Finance is the unsung hero of the business world. For those who work in other departments, it can seem like oxygen – essential to life, but not exactly noticeable. The wheels keep turning, the invoices keep getting paid, and the annual audit just sort of… happens. When everything’s working, why stop to wonder about the processes and people who make it happen?
But finance professionals know the reality is often quite different. Like the proverbial swan, all calmness above the surface and mad paddling beneath, many finance teams are delivering results – but at a significant cost.
The state of play today
FloQast’s recent research, ‘The State of Play in UK Accounting’, found that increasing requirements around tightening deadlines (36%), existing applications and technology (35%), and complex compliance and regulatory tasks (32%) are acting as major obstacles to operational excellence. And as a result, nine in ten (87%) say their team has lost staff due to burnout.
It shouldn’t be this way. Too often, finance teams are battling with their tools, processes, and deadlines, rushing to get manual tasks completed for the umpteenth time, and struggling with ongoing talent shortages. Small wonder that the regular crunch of month-end is causing people to leave their jobs – and even the profession: of those accountants who’d seen colleagues leave due to burnout, nearly half (46%) cited the stress of month-end close as the specific cause of their departure.
The root of these challenges is often a fundamental misunderstanding of the role finance teams can play in their organisations. Rather than just acting as glorified calculators, totting up the figures and popping out spreadsheets for the monthly budget meeting, finance teams can provide true innovation and strategic value to their organisations. A clear-eyed view of the numbers and, crucially, a deep understanding of what they mean can make the difference between a successful strategy and a costly flop.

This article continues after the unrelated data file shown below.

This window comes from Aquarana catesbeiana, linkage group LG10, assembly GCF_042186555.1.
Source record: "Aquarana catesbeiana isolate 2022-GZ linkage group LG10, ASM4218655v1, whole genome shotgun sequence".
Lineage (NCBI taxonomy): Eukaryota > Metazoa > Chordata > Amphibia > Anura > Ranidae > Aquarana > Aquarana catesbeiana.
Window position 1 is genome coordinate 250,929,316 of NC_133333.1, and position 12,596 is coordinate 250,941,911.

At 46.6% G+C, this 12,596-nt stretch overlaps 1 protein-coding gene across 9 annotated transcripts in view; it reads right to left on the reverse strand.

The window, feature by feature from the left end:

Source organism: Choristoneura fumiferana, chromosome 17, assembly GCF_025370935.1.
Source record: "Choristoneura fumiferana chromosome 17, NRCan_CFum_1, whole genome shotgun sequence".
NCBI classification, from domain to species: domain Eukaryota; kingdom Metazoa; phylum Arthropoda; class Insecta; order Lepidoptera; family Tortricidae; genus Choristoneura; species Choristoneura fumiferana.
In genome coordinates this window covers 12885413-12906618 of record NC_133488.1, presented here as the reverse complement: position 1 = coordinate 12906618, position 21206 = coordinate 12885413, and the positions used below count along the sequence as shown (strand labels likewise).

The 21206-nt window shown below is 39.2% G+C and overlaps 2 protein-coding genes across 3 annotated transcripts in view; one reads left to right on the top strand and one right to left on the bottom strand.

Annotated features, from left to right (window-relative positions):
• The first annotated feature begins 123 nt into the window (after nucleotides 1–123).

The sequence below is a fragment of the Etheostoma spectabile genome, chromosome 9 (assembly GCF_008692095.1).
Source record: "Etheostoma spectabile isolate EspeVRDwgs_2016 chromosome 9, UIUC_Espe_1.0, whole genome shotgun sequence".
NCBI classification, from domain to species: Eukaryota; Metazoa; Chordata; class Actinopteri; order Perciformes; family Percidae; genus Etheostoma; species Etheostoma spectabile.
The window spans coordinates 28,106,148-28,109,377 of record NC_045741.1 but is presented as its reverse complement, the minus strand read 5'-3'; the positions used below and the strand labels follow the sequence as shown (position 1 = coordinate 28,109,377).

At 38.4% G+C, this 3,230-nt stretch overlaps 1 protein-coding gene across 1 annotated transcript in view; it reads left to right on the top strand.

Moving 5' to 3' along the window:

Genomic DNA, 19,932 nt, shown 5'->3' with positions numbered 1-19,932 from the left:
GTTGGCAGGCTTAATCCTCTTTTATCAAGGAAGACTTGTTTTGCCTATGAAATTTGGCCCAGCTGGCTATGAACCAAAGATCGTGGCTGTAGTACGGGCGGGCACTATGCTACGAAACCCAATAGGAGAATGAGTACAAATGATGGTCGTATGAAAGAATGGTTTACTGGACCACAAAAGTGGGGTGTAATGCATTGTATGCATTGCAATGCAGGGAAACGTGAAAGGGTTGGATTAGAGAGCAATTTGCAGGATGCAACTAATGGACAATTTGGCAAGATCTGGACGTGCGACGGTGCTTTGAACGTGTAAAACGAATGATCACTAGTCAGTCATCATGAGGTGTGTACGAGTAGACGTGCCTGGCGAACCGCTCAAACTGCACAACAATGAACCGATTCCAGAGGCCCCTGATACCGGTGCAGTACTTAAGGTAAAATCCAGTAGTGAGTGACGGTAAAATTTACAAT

Businesses need to look at their finance teams as one of the main drivers of innovation, not just housekeepers and bean-counters for the departments doing the real strategic work. Here are three key areas to consider to make that a reality.
Lean on technology to free employees from grunt work
The fact that we can even have this conversation about finance playing an innovative, strategic role comes down to one thing: digital technology. The essential work of keeping track of income and outgoings against budgets can now in large part be handled by automated systems paired with well-trained staff. No software can operate independently of the finance team, but a good, ergonomic system can lift the burden of repetitive grunt work off their shoulders.
For example, when it comes time to reconcile the accounts, imagine if rather than having to manually sift through mountains of receipts and transactions, taking up hours or even days of valuable time, the finance department could simply set their automated system off on the job and then deal with any issues it flags up. With that kind of tech-enabled process, accuracy and visibility are maintained (no worrying about what the auditor will dig up in the algorithm’s numbers) but the heavy lifting becomes a lot less heavy.